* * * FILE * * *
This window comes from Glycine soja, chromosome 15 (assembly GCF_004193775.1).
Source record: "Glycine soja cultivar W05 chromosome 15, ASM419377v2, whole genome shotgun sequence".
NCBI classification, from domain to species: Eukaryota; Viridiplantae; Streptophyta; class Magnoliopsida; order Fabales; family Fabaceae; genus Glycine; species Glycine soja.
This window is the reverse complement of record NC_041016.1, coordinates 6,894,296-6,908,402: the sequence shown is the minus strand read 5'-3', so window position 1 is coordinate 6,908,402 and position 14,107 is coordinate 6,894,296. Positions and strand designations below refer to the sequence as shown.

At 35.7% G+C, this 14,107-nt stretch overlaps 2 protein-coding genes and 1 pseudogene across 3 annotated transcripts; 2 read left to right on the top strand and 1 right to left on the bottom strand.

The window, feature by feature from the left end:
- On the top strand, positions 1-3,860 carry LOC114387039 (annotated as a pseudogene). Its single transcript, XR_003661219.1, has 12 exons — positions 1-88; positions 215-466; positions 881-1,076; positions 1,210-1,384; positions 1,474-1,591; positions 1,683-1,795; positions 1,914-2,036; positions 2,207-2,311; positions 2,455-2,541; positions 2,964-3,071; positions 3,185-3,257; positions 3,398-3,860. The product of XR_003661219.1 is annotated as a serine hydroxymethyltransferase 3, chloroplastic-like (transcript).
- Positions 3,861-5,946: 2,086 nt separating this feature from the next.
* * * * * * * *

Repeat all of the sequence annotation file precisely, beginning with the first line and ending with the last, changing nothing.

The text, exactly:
This window comes from Glycine soja, chromosome 15 (assembly GCF_004193775.1).
Source record: "Glycine soja cultivar W05 chromosome 15, ASM419377v2, whole genome shotgun sequence".
NCBI classification, from domain to species: Eukaryota; Viridiplantae; Streptophyta; class Magnoliopsida; order Fabales; family Fabaceae; genus Glycine; species Glycine soja.
This window is the reverse complement of record NC_041016.1, coordinates 6,894,296-6,908,402: the sequence shown is the minus strand read 5'-3', so window position 1 is coordinate 6,908,402 and position 14,107 is coordinate 6,894,296. Positions and strand designations below refer to the sequence as shown.

At 35.7% G+C, this 14,107-nt stretch overlaps 2 protein-coding genes and 1 pseudogene across 3 annotated transcripts; 2 read left to right on the top strand and 1 right to left on the bottom strand.

The window, feature by feature from the left end:
- On the top strand, positions 1-3,860 carry LOC114387039 (annotated as a pseudogene). Its single transcript, XR_003661219.1, has 12 exons — positions 1-88; positions 215-466; positions 881-1,076; positions 1,210-1,384; positions 1,474-1,591; positions 1,683-1,795; positions 1,914-2,036; positions 2,207-2,311; positions 2,455-2,541; positions 2,964-3,071; positions 3,185-3,257; positions 3,398-3,860. The product of XR_003661219.1 is annotated as a serine hydroxymethyltransferase 3, chloroplastic-like (transcript).
- Positions 3,861-5,946: 2,086 nt separating this feature from the next.